Cratcliffe Hermitage.

Cratcliffe Hermitage is a unique place and well worth a visit, it is located in Cratcliffe rocks and it can be found by following the road past the turn for the village of Birchover and heading in the direction of Ashbourne, after five tenths of a mile you will come to a gravel layby on your left, this is where you should park your car. Then you need to cross the road and follow the track, bear right over a cattle grid and follow the footpath through the field and up the hill, in front of you is a wood, keep climbing up the field and head to the left hand side of the wood, you will come to a black metal bench called Hillary’s chair to the right of this is a gate leading into the wood, take the right hand track and this will lead you to Cratcliffe Rocks and the Hermitage.

The Hermits cave is no longer accessible to the public as an iron fence now bars entry into the recess where the hermit would have resided in the past. A carved out area of the rocks would have been where the Hermit would have slept, and on awakening the first thing that he would have seen is the carving in the rock of Christ being cruxified. The carving is about four feet in height, however the lower part of his legs have been damaged due to vandalism in the past. The carving is thought to date back to the 14th century and if this fact is correct it is remarkably well-preserved.

There is evidence outside the cave to suggest that there may have been some sort of lean to attached to the cave which would have extended the Hermit’ living quarters, also outside the cave entrance stands a large yew tree which may pre-date the caves occupancy. Before the iron railings were erected in front of the cave it is thought that climbers had used to use the cave to shelter and stow there equipment while practising climbing techniques on Cratcliffe Rocks and nearby Robin Hood’s Stride.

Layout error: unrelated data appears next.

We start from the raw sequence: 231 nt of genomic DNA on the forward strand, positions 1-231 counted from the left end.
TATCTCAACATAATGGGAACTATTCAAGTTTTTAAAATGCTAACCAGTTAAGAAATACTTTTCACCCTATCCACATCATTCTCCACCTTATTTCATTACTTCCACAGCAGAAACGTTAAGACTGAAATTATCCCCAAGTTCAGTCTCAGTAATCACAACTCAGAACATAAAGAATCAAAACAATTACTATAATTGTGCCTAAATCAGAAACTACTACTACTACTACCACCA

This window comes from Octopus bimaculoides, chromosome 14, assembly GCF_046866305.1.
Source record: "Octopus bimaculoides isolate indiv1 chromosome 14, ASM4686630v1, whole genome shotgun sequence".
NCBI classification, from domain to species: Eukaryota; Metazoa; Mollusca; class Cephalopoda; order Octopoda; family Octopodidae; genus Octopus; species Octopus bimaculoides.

The identity of the Hermit who had once used this cave is not known, however information has been uncovered in the kitchen notes of Haddon Hall which suggest that the cave was occupied in 1549 as a payment was made to “Ye Harmytt” on the 23rd of December of that year for supplying the kitchen

with ten rabbits.

If you are in the area it is worth while making the short journey to see Robin Hood’s Stride, it is located close to the end of the wood which you entered when looking for Cratcliffe Rocks.

Robin Hood’s Stride is an impressive gritstone formation which is located on a ridge between the Alport-Winster road and Harthill moor. The reason this rock formation aquired this name is because Robin Hood is

said to have strode from one gritstone tower to another, the fact that the two towers are 15metres apart doesn’t seem to have weakened the legend at all!

Another name by which this gritstone escarpment is known is “Mock Beggar’s Hall” because from a distance the two gritstone towers resemble chimney’s and it does not take much imagination to see that the other rock formations could become castle turrets and fortifications.

2 Responses to “Cratcliffe Hermitage.”

  1. Hi Great review,
    Just thought I’d add that the tour above was also used for The Princes Bride film of the eighties and a short scene in Sherlock Holmes series. You can also see the druids Inn caves Known for their cave art, from the rocks above the hermitage.

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